The Washington Post Book World (weekly) [BKW1]


American Baseball League Schedule [ABL1]
National Baseball League Schedule [NBL1]
National Basketball Association Schedule [NBA1]
National Football League Schedule [NFL1]
National Hockey League Schedule [NHL1]
Women's National Basketball Association Schedule [WBA1]


Braille Book Review (bimonthly) [BBR2]
The Musical Mainstream (quarterly) [XMM2]
Talking Book Topics (bimonthly) [TBT2]


Talking Book Topics and Braille Book Review are available together on one computer diskette [TBR7]


News (quarterly newsletter) [NEW0]
Update (quarterly newsletter) [UPD0]


A gravestone marked only with the numeral "7" greets visitors at the start of the exhibit on the History of the Disability Rights Movement at the Smithsonian Museum of American History. A photo shows a sign: "Wheelchairs not allowed." A flyer reads, "Keep the mentally retarded away from city streets away from your home away from your children." The exhibit, which opened July 6, chronicles our progress towards civil rights, beginning with disabled veteran and parent organizations, moving through ADAPT and Not Dead Yet, with a section devoted to the passage of the Americans with Disabilities Act. Standing next to the Woolworth's lunch counter which was used in the famous 1960s sit-in to gain African American civil rights, the exhibit's placement firmly frames ours as a civil rights struggle, not a medical problem. A t-shirt reads, "Same struggle, different difference." Our progress can be seen in photographs of demonstrations and civil disobedience, in the slogans on buttons and t-shirts: "Nursing Homes Kill." "Freedom NOW!" "No More Pity." "Don't tread on Gallaudet. We want Deaf President Now!" "Crips are beautiful." A number of photos are from the collection of photojournalist Tom Olin, who has been taking pictures of the movement's events and activists since 1985. Curator Katherine Ott's extensive efforts to chronicle the disability community are evident. We now know that under number 7 lies the body of Bertha Flaten, incarcerated in an institution because of epilepsy, dying in 1905, 30 years old. To gather material for the exhibit, Ott sent out questionnaires, held seminars and attended meetings; rather than focusing solely on key disability leaders, the exhibit is a tribute to the power of the grassroots to effect significant social change, to the thousands of individuals with disabilities who joined together and fought for civil rights. "A community that excludes even one of its members is no community at all," reads a brochure on the exhibit--and there's also a brochure designed for children. Interactive kiosks, developed by NCR and IsSOUND, provide access to the exhibit through an audio tour option and with easy-to-use buttons and levers. The exhibit can be viewed online at: <http://americanhistory.si.edu/disabilityrights/welcome.html>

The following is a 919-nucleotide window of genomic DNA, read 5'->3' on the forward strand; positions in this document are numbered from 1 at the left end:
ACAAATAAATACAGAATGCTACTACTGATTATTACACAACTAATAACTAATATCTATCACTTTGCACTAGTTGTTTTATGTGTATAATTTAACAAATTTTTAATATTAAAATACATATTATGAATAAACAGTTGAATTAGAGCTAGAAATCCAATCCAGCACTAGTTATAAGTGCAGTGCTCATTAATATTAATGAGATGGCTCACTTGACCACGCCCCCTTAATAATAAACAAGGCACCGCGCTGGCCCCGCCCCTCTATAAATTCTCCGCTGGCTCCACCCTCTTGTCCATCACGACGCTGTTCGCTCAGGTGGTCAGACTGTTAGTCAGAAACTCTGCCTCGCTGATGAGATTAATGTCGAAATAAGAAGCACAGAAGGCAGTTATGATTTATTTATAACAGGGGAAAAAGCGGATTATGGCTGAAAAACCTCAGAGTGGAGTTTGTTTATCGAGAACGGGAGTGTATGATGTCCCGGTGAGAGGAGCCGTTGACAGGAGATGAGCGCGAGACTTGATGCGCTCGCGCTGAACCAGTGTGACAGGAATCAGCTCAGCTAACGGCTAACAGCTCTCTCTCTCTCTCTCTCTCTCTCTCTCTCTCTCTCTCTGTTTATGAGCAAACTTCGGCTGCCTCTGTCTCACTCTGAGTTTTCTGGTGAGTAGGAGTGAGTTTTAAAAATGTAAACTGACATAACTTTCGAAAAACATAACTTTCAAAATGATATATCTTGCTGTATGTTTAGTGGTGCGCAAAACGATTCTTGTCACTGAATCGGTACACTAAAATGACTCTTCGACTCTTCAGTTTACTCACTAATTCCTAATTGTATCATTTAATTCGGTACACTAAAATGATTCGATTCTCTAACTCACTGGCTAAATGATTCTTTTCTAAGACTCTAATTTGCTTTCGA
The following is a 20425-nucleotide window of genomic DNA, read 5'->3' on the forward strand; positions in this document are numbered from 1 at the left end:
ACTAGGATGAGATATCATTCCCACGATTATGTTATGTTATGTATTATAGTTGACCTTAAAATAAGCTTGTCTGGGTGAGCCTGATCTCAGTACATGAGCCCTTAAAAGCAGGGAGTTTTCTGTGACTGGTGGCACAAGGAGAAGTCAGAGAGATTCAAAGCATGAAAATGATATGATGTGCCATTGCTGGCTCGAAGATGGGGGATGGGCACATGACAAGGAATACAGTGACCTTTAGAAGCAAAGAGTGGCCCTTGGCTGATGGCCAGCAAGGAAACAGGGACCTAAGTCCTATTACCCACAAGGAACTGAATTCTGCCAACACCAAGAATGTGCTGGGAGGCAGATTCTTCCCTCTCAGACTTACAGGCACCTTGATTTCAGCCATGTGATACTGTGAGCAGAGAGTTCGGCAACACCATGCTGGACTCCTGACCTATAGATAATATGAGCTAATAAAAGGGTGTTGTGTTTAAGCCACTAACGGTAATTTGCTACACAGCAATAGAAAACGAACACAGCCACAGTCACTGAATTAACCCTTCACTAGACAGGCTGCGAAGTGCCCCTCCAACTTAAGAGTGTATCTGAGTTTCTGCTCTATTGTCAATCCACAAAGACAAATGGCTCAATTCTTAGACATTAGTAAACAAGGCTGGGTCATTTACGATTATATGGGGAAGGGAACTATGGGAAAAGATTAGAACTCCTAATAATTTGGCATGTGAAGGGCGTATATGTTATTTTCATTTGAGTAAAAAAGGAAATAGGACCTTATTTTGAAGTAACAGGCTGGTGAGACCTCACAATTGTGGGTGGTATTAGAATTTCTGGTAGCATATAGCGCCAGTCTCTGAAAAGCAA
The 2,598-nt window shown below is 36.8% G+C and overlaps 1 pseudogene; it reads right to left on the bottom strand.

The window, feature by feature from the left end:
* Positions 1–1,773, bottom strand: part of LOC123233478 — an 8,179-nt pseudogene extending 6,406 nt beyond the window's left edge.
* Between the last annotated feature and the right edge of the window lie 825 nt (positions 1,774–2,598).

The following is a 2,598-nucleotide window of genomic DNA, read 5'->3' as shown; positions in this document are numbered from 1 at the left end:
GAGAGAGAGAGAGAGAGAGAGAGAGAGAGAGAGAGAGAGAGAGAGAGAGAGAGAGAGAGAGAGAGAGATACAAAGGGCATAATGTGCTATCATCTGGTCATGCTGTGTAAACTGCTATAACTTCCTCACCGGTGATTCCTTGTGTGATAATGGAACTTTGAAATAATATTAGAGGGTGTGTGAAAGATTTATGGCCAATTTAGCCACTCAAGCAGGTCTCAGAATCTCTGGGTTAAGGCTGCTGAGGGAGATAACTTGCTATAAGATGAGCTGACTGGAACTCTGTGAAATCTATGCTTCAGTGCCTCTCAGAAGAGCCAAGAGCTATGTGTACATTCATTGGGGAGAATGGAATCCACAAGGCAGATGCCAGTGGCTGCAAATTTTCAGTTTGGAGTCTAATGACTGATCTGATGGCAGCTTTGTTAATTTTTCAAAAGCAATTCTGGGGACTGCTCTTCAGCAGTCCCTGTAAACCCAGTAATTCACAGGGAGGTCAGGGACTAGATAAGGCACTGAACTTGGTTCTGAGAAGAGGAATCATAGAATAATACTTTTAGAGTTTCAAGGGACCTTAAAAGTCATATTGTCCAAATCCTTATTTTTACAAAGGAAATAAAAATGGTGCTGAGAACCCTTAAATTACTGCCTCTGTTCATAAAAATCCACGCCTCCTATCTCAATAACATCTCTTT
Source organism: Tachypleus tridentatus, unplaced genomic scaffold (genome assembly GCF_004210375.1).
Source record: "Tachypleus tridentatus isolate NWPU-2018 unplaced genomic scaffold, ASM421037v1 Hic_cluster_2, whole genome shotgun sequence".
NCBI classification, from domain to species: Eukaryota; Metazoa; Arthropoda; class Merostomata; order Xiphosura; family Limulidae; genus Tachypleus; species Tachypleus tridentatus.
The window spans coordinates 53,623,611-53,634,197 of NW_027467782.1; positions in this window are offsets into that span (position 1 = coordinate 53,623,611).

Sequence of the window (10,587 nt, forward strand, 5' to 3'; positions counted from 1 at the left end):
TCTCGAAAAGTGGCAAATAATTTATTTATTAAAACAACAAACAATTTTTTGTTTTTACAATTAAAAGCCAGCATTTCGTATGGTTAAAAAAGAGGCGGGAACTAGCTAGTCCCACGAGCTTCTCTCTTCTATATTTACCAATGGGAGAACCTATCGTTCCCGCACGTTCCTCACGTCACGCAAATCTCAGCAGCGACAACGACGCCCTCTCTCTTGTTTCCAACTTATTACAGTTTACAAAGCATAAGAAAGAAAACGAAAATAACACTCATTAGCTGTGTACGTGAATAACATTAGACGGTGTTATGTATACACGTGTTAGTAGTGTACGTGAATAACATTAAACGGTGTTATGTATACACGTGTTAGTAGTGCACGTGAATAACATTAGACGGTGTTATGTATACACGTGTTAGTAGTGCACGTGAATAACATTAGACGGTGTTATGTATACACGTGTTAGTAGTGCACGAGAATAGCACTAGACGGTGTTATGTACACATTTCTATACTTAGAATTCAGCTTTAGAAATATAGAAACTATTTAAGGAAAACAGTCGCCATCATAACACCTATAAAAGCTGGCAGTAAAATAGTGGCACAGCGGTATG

If your tapes suddenly sound like Donald Duck after you have just taken the tape out and turned it over to start a new side, it is almost never because your cassette player is broken. Before asking for a new machine, please try these ideas:
1. Did you accidentally hit the Speed Selector switch instead of the Side Selector switch when you changed sides after Side 2? There are two rocker switches on your machine. The upper rocker switch is the Speed Selector switch and the lower rocker switch is the Side Selector switch. Double check that the Speed Selector switch is pressed down on the Left Side.
2. Take the tape out, hold it in your left hand, find the left hole and use your fingertip to turn the little wheel in the left hole two or three turns clockwise. Then hold the cassette by its corners and put it back into the player. This tightens up the tape inside the cassette shell. When your tapes suddenly sound like Donald Duck it is almost always because the tape has been shoved out of position when you inserted it into the machine. This procedure tightens up the tape and aligns it correctly in the player.

BULLETIN BOARD is published four times a year by the Wisconsin Regional Library for the Blind & Physically Handicapped. It is available in large print, Braille, and audio-cassette editions. The Wisconsin Regional Library makes no recommendations or endorsements concerning any products or services which may appear in this publication.

Wisconsin Regional Library for the Blind & Physically Handicapped
813 West Wells Street
Milwaukee, WI 53233-1436
1-414-286-3045 (in Milwaukee)
1-800-242-8822 (in Wisconsin)
1-414-286-3548 (TDD)
1-414-286-3102 (FAX)
cpirtl@mpl.org or mvalan@mpl.org (e-mail)